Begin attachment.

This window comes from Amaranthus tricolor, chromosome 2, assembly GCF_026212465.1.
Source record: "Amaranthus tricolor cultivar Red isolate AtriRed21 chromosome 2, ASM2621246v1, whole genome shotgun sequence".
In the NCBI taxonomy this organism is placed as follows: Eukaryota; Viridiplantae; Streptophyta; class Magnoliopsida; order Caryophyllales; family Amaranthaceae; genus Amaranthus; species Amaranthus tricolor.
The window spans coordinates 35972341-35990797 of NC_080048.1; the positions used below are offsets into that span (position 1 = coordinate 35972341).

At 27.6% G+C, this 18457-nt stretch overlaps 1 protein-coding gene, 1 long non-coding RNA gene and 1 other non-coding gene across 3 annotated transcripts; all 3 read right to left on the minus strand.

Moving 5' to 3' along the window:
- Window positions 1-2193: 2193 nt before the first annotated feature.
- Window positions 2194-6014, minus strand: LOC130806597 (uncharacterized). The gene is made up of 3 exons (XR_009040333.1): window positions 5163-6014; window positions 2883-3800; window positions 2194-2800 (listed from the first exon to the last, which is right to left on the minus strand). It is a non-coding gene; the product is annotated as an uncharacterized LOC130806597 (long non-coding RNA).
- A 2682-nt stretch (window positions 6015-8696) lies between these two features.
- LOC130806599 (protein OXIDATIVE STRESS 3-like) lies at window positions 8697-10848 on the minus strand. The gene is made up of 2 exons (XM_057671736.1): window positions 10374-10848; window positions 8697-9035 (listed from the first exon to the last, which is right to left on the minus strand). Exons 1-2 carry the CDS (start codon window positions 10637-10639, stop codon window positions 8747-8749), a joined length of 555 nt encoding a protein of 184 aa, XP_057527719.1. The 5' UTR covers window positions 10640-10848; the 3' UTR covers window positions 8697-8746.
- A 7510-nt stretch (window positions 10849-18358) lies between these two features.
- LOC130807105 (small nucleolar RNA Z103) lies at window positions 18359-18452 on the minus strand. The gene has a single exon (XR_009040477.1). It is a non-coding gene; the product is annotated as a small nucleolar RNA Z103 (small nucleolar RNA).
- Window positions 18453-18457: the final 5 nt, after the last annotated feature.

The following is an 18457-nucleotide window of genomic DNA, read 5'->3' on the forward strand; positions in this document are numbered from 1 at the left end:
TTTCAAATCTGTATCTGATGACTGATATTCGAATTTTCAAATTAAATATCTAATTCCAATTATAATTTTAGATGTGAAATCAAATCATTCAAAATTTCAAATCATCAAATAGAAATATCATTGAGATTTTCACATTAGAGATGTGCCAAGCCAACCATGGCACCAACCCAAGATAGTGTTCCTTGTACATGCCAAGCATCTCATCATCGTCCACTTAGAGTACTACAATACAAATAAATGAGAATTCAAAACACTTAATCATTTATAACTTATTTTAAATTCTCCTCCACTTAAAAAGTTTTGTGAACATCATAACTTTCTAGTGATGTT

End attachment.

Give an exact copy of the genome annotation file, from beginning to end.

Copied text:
This window comes from Amaranthus tricolor, chromosome 2, assembly GCF_026212465.1.
Source record: "Amaranthus tricolor cultivar Red isolate AtriRed21 chromosome 2, ASM2621246v1, whole genome shotgun sequence".
In the NCBI taxonomy this organism is placed as follows: Eukaryota; Viridiplantae; Streptophyta; class Magnoliopsida; order Caryophyllales; family Amaranthaceae; genus Amaranthus; species Amaranthus tricolor.
The window spans coordinates 35972341-35990797 of NC_080048.1; the positions used below are offsets into that span (position 1 = coordinate 35972341).

At 27.6% G+C, this 18457-nt stretch overlaps 1 protein-coding gene, 1 long non-coding RNA gene and 1 other non-coding gene across 3 annotated transcripts; all 3 read right to left on the minus strand.

Moving 5' to 3' along the window:
- Window positions 1-2193: 2193 nt before the first annotated feature.
- Window positions 2194-6014, minus strand: LOC130806597 (uncharacterized). The gene is made up of 3 exons (XR_009040333.1): window positions 5163-6014; window positions 2883-3800; window positions 2194-2800 (listed from the first exon to the last, which is right to left on the minus strand). It is a non-coding gene; the product is annotated as an uncharacterized LOC130806597 (long non-coding RNA).
- A 2682-nt stretch (window positions 6015-8696) lies between these two features.
- LOC130806599 (protein OXIDATIVE STRESS 3-like) lies at window positions 8697-10848 on the minus strand. The gene is made up of 2 exons (XM_057671736.1): window positions 10374-10848; window positions 8697-9035 (listed from the first exon to the last, which is right to left on the minus strand). Exons 1-2 carry the CDS (start codon window positions 10637-10639, stop codon window positions 8747-8749), a joined length of 555 nt encoding a protein of 184 aa, XP_057527719.1. The 5' UTR covers window positions 10640-10848; the 3' UTR covers window positions 8697-8746.
- A 7510-nt stretch (window positions 10849-18358) lies between these two features.
- LOC130807105 (small nucleolar RNA Z103) lies at window positions 18359-18452 on the minus strand. The gene has a single exon (XR_009040477.1). It is a non-coding gene; the product is annotated as a small nucleolar RNA Z103 (small nucleolar RNA).
- Window positions 18453-18457: the final 5 nt, after the last annotated feature.

The following is an 18457-nucleotide window of genomic DNA, read 5'->3' on the forward strand; positions in this document are numbered from 1 at the left end:
TTTCAAATCTGTATCTGATGACTGATATTCGAATTTTCAAATTAAATATCTAATTCCAATTATAATTTTAGATGTGAAATCAAATCATTCAAAATTTCAAATCATCAAATAGAAATATCATTGAGATTTTCACATTAGAGATGTGCCAAGCCAACCATGGCACCAACCCAAGATAGTGTTCCTTGTACATGCCAAGCATCTCATCATCGTCCACTTAGAGTACTACAATACAAATAAATGAGAATTCAAAACACTTAATCATTTATAACTTATTTTAAATTCTCCTCCACTTAAAAAGTTTTGTGAACATCATAACTTTCTAGTGATGTT